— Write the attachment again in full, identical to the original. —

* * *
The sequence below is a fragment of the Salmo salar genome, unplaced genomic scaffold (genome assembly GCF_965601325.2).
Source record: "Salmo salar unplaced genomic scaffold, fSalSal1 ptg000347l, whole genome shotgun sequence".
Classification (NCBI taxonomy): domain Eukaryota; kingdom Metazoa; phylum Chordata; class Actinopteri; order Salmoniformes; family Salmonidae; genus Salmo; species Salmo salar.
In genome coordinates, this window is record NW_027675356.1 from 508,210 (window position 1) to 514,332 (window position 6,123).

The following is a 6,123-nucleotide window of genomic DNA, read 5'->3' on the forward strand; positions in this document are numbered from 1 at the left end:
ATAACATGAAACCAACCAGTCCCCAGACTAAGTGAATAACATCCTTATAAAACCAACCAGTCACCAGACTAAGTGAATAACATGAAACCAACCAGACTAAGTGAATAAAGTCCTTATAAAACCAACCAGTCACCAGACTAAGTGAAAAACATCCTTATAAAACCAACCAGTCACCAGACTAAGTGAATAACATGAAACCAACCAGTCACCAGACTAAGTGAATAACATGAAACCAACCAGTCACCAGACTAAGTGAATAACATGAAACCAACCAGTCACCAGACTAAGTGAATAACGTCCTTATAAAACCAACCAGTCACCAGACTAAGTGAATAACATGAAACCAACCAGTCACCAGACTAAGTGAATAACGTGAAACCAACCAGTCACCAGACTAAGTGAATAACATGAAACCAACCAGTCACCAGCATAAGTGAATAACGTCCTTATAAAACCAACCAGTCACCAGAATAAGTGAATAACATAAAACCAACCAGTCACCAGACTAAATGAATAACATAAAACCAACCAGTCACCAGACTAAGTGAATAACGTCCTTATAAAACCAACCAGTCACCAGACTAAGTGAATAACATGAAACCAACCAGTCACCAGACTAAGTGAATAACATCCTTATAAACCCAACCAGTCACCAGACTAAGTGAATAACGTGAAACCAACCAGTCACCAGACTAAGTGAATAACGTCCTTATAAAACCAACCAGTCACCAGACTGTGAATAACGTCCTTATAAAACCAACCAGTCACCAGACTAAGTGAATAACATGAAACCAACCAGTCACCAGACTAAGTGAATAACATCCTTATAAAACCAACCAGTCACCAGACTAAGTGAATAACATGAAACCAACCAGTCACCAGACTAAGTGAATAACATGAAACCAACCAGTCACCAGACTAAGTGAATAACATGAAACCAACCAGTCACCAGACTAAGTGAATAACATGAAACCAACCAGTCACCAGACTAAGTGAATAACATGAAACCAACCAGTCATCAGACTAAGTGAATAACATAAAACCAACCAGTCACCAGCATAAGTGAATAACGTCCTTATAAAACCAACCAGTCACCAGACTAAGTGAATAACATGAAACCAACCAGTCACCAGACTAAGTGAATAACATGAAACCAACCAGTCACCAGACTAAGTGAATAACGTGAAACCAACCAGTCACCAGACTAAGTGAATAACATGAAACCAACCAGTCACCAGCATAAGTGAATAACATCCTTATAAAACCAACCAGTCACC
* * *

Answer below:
The sequence below is a fragment of the Salmo salar genome, unplaced genomic scaffold (genome assembly GCF_965601325.2).
Source record: "Salmo salar unplaced genomic scaffold, fSalSal1 ptg000347l, whole genome shotgun sequence".
Classification (NCBI taxonomy): domain Eukaryota; kingdom Metazoa; phylum Chordata; class Actinopteri; order Salmoniformes; family Salmonidae; genus Salmo; species Salmo salar.
In genome coordinates, this window is record NW_027675356.1 from 508,210 (window position 1) to 514,332 (window position 6,123).

The following is a 6,123-nucleotide window of genomic DNA, read 5'->3' on the forward strand; positions in this document are numbered from 1 at the left end:
ATAACATGAAACCAACCAGTCCCCAGACTAAGTGAATAACATCCTTATAAAACCAACCAGTCACCAGACTAAGTGAATAACATGAAACCAACCAGACTAAGTGAATAAAGTCCTTATAAAACCAACCAGTCACCAGACTAAGTGAAAAACATCCTTATAAAACCAACCAGTCACCAGACTAAGTGAATAACATGAAACCAACCAGTCACCAGACTAAGTGAATAACATGAAACCAACCAGTCACCAGACTAAGTGAATAACATGAAACCAACCAGTCACCAGACTAAGTGAATAACGTCCTTATAAAACCAACCAGTCACCAGACTAAGTGAATAACATGAAACCAACCAGTCACCAGACTAAGTGAATAACGTGAAACCAACCAGTCACCAGACTAAGTGAATAACATGAAACCAACCAGTCACCAGCATAAGTGAATAACGTCCTTATAAAACCAACCAGTCACCAGAATAAGTGAATAACATAAAACCAACCAGTCACCAGACTAAATGAATAACATAAAACCAACCAGTCACCAGACTAAGTGAATAACGTCCTTATAAAACCAACCAGTCACCAGACTAAGTGAATAACATGAAACCAACCAGTCACCAGACTAAGTGAATAACATCCTTATAAACCCAACCAGTCACCAGACTAAGTGAATAACGTGAAACCAACCAGTCACCAGACTAAGTGAATAACGTCCTTATAAAACCAACCAGTCACCAGACTGTGAATAACGTCCTTATAAAACCAACCAGTCACCAGACTAAGTGAATAACATGAAACCAACCAGTCACCAGACTAAGTGAATAACATCCTTATAAAACCAACCAGTCACCAGACTAAGTGAATAACATGAAACCAACCAGTCACCAGACTAAGTGAATAACATGAAACCAACCAGTCACCAGACTAAGTGAATAACATGAAACCAACCAGTCACCAGACTAAGTGAATAACATGAAACCAACCAGTCACCAGACTAAGTGAATAACATGAAACCAACCAGTCATCAGACTAAGTGAATAACATAAAACCAACCAGTCACCAGCATAAGTGAATAACGTCCTTATAAAACCAACCAGTCACCAGACTAAGTGAATAACATGAAACCAACCAGTCACCAGACTAAGTGAATAACATGAAACCAACCAGTCACCAGACTAAGTGAATAACGTGAAACCAACCAGTCACCAGACTAAGTGAATAACATGAAACCAACCAGTCACCAGCATAAGTGAATAACATCCTTATAAAACCAACCAGTCACC